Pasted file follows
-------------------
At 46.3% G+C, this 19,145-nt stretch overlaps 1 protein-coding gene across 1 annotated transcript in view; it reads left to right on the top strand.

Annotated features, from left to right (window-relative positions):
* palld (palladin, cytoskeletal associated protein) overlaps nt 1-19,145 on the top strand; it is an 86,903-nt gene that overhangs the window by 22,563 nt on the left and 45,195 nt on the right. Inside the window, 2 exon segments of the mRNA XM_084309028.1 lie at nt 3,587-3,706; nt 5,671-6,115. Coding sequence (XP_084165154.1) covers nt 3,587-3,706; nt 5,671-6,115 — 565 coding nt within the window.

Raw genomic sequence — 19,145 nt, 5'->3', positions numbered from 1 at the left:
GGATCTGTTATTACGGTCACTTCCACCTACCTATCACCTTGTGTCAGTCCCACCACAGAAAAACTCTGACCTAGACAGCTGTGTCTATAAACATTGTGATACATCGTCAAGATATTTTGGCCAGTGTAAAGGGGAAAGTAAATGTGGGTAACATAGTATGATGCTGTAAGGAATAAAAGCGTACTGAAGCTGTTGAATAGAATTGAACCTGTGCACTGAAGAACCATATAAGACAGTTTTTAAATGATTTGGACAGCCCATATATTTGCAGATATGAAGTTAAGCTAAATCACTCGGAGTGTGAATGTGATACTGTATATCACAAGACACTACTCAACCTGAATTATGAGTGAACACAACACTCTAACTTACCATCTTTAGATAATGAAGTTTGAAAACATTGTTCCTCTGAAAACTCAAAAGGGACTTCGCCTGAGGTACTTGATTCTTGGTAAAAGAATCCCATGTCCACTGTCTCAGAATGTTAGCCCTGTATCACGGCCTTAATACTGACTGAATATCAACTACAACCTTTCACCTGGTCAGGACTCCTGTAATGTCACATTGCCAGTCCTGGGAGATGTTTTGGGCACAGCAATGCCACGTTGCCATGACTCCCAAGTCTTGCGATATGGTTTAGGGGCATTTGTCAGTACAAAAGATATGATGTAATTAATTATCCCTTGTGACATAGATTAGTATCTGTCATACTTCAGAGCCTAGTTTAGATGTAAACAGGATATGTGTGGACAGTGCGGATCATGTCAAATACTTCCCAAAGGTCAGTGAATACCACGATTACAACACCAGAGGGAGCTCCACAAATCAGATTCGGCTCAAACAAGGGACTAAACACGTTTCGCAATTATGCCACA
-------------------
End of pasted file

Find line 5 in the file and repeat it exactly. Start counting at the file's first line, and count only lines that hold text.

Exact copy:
GGATCTGTTATTACGGTCACTTCCACCTACCTATCACCTTGTGTCAGTCCCACCACAGAAAAACTCTGACCTAGACAGCTGTGTCTATAAACATTGTGATACATCGTCAAGATATTTTGGCCAGTGTAAAGGGGAAAGTAAATGTGGGTAACATAGTATGATGCTGTAAGGAATAAAAGCGTACTGAAGCTGTTGAATAGAATTGAACCTGTGCACTGAAGAACCATATAAGACAGTTTTTAAATGATTTGGACAGCCCATATATTTGCAGATATGAAGTTAAGCTAAATCACTCGGAGTGTGAATGTGATACTGTATATCACAAGACACTACTCAACCTGAATTATGAGTGAACACAACACTCTAACTTACCATCTTTAGATAATGAAGTTTGAAAACATTGTTCCTCTGAAAACTCAAAAGGGACTTCGCCTGAGGTACTTGATTCTTGGTAAAAGAATCCCATGTCCACTGTCTCAGAATGTTAGCCCTGTATCACGGCCTTAATACTGACTGAATATCAACTACAACCTTTCACCTGGTCAGGACTCCTGTAATGTCACATTGCCAGTCCTGGGAGATGTTTTGGGCACAGCAATGCCACGTTGCCATGACTCCCAAGTCTTGCGATATGGTTTAGGGGCATTTGTCAGTACAAAAGATATGATGTAATTAATTATCCCTTGTGACATAGATTAGTATCTGTCATACTTCAGAGCCTAGTTTAGATGTAAACAGGATATGTGTGGACAGTGCGGATCATGTCAAATACTTCCCAAAGGTCAGTGAATACCACGATTACAACACCAGAGGGAGCTCCACAAATCAGATTCGGCTCAAACAAGGGACTAAACACGTTTCGCAATTATGCCACA